Over a century, a copper smelter in Opportunity, Montana, emitted thousands of tons of toxic metals, polluting its neighbors’ properties and creating effects still felt today. In a few months, the Supreme Court will consider whether those neighbors can hold the polluter responsible for these effects or whether a federal law intended to encourage environmental remediation perversely discourages it.
In Atlantic Richfield Co. v Christian, the neighbors have sued the current owner of the smelter seeking a variety of compensatory damages, including funds to remove arsenic and other pollutants from their properties. Such claims are an important means for property rights to promote better environmental outcomes, by requiring polluters to account for the costs of their activities imposed on others.
The company responds that its neighbors have no right to seek that compensation. Previously, it complied with an EPA ordered cleanup of the properties and argues that, under the federal law that empowers EPA to force such cleanups, the company can’t be required to fund any further remediation. Its neighbors’ common-law property rights, in other words, are preempted by federal law.
The federal law—the Comprehensive Environmental Response, Compensation, and Liability Act, also known as Superfund—allows EPA and others to cleanup polluted properties, at the expense of those responsible for the pollution. Thus, there’s at least some tension in the argument that a law meant to facilitate remediation actually blocks it.
The conflict isn’t unique to Superfund. Regulated parties have long argued that their federal permits under the Clean Air Act, Clean Water Act, and other laws protect them from their neighbors’ property-rights claims. For instance, air-pollution emitters have argued that, having received a federal permit, they cannot be made to do more. So far, that argument has received a cold reception in state and federal courts.
The argument has, so far, fared no better under Superfund. This is due, in part, to Congress’ general practice of declining to explicitly preempt more protective state laws in federal pollution statutes. Instead, Congress generally preserves state authority. In Superfund, for instance, Congress provided that “Nothing in this Act shall be construed or interpreted as preempting any State from imposing any additional liability or requirements with respect to the release of hazardous substances within such State” and “Nothing in this Act shall affect or modify in any way the obligations or liabilities of any person under other Federal or State law, including common law, with respect to releases of hazardous substances or other pollutants or contaminants.” Yet, the United States and the company respond, Congress didn’t mean to allow states to actually frustrate Superfund’s purposes.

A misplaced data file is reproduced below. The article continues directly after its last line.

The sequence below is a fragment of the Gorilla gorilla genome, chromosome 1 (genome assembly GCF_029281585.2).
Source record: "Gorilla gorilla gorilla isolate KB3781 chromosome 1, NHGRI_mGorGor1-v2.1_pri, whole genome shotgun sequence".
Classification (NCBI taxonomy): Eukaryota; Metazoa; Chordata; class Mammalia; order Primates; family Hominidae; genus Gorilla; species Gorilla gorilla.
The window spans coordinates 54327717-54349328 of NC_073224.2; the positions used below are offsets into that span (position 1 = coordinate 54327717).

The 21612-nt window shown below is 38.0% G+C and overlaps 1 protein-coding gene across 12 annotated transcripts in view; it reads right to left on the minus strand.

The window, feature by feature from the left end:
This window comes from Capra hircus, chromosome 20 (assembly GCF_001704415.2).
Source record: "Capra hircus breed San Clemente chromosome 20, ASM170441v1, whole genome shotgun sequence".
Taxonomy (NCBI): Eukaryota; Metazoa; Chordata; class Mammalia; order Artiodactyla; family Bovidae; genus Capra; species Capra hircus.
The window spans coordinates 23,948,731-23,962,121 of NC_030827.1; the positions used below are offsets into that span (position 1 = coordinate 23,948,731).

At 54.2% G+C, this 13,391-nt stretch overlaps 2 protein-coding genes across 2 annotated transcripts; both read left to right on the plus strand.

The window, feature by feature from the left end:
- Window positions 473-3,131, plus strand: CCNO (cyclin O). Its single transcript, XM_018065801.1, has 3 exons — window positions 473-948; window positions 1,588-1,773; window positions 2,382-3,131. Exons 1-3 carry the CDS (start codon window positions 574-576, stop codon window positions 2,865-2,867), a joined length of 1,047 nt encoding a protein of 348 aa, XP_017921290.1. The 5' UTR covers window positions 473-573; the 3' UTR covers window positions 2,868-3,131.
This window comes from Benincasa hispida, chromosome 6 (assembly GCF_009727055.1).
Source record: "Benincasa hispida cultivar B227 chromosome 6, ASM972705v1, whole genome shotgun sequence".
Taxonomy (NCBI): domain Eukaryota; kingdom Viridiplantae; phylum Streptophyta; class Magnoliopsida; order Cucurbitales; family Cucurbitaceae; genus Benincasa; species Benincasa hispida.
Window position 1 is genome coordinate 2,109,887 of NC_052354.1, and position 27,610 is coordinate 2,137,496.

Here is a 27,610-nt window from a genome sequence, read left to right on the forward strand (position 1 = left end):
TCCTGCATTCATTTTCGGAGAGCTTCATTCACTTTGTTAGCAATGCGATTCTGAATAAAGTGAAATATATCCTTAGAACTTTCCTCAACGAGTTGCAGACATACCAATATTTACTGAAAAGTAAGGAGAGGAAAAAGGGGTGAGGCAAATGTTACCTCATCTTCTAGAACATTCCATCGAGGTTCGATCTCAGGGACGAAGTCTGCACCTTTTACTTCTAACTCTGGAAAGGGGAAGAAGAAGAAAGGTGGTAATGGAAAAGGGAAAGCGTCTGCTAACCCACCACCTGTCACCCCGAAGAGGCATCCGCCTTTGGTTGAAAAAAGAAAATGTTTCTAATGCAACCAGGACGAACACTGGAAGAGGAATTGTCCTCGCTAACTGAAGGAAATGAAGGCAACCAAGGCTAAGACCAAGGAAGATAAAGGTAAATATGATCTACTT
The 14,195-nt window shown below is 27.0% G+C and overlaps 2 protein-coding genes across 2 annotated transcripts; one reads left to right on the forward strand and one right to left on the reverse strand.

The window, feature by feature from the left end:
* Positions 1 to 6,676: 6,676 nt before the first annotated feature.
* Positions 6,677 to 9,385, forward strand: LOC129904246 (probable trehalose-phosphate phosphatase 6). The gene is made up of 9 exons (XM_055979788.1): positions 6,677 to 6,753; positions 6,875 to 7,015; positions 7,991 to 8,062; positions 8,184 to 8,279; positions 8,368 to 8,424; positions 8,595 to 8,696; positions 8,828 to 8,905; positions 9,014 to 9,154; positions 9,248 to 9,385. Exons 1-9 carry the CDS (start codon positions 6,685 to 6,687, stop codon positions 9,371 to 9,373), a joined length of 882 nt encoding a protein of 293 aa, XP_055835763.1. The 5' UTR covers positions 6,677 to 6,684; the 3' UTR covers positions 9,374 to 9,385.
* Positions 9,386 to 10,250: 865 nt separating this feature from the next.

The Montana Supreme Court, siding with the neighboring property owners, denied any conflict between the law’s goal of cleaning up polluted sites and the neighbors’ goal of cleaning up a polluted site. The Court also focused, correctly, on the constitutionally protected property rights at stake in the dispute:
Nothing in the Property Owners’ claim for restoration damages “stands as an obstacle to the accomplishment of congressional objectives as encompassed in CERCLA,” unless Congress’s objective was to condemn, in perpetuity, the private property of an individual property owner because that property happened to have been contaminated by a third party.
The Supreme Court’s decision to hear the case is curious. There is no conflict among the lower courts, a key consideration for the court. The United States opposed review, suggesting that, even if there is a conflict between Superfund and the neighbors’ claims, the conflict is not very significant. And the case is still at an early stage, meaning the Court will have another opportunity to review it later, with the benefit of a decision on the company’s actual liability.
The Supreme Court reverses most of the cases it takes, having done so in 70% of cases during the last decade. So the decision to review the case could be a signal that the Court anticipates that it will reverse the Montana Supreme Court.
However, a recent decision makes that less likely. In Virginia Uranium, Inc. v. Warren, a fractured court rejected the argument that a federal law governing uranium refining preempts state regulation of uranium mining. The lead opinion, by Justices Gorsuch, Thomas, and Kavanaugh suggests that preemption should be extremely rare unless a statute expressly limits state authority. That logic would have even more purchase where, as under Superfund, Congress has explicitly preserved state authority.
But the Supreme Court may be hesitant to reverse for another reason, hinted at by the Montana Supreme Court’s quote above. The right to protect one’s property from trespass or nuisance is a core property right and extremely valuable. If CERCLA and other laws are interpreted to broadly take away these rights, it would expose the federal government to tremendous liability under the Takings Clause, which requires the government to pay just compensation when it takes property through condemnation or regulation. The Supreme Court has previously held that where a court interprets the law to upset existing property rights, it can commit a “judicial taking” which the government must pay for.
Since the interpretation would affect every property owner whose land is polluted by a third party, this could be the largest taking in U.S. history. Courts should be extremely hesitant to interpret laws to impliedly destroy so many property rights.